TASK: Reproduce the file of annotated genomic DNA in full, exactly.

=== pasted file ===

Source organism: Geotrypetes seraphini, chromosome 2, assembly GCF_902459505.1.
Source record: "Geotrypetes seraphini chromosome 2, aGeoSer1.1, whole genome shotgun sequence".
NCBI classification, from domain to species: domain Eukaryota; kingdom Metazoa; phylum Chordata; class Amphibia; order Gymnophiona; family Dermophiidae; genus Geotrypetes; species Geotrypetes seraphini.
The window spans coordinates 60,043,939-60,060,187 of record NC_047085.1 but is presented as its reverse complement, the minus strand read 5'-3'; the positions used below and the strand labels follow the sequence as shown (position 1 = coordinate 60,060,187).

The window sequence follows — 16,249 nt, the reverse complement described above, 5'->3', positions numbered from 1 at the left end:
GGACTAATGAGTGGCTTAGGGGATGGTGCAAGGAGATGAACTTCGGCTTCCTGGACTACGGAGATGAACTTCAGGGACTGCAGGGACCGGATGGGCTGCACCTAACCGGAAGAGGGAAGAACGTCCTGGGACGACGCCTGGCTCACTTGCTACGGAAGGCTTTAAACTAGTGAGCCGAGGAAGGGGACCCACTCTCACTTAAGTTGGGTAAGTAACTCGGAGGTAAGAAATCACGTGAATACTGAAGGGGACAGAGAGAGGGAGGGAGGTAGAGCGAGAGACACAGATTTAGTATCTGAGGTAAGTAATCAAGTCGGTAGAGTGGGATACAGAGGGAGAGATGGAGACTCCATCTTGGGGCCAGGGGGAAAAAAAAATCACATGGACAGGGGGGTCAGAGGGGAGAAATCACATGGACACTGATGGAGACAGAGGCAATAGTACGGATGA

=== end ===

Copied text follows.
Source organism: Geotrypetes seraphini, chromosome 2, assembly GCF_902459505.1.
Source record: "Geotrypetes seraphini chromosome 2, aGeoSer1.1, whole genome shotgun sequence".
NCBI classification, from domain to species: domain Eukaryota; kingdom Metazoa; phylum Chordata; class Amphibia; order Gymnophiona; family Dermophiidae; genus Geotrypetes; species Geotrypetes seraphini.
The window spans coordinates 60,043,939-60,060,187 of record NC_047085.1 but is presented as its reverse complement, the minus strand read 5'-3'; the positions used below and the strand labels follow the sequence as shown (position 1 = coordinate 60,060,187).

The window sequence follows — 16,249 nt, the reverse complement described above, 5'->3', positions numbered from 1 at the left end:
GGACTAATGAGTGGCTTAGGGGATGGTGCAAGGAGATGAACTTCGGCTTCCTGGACTACGGAGATGAACTTCAGGGACTGCAGGGACCGGATGGGCTGCACCTAACCGGAAGAGGGAAGAACGTCCTGGGACGACGCCTGGCTCACTTGCTACGGAAGGCTTTAAACTAGTGAGCCGAGGAAGGGGACCCACTCTCACTTAAGTTGGGTAAGTAACTCGGAGGTAAGAAATCACGTGAATACTGAAGGGGACAGAGAGAGGGAGGGAGGTAGAGCGAGAGACACAGATTTAGTATCTGAGGTAAGTAATCAAGTCGGTAGAGTGGGATACAGAGGGAGAGATGGAGACTCCATCTTGGGGCCAGGGGGAAAAAAAAATCACATGGACAGGGGGGTCAGAGGGGAGAAATCACATGGACACTGATGGAGACAGAGGCAATAGTACGGATGA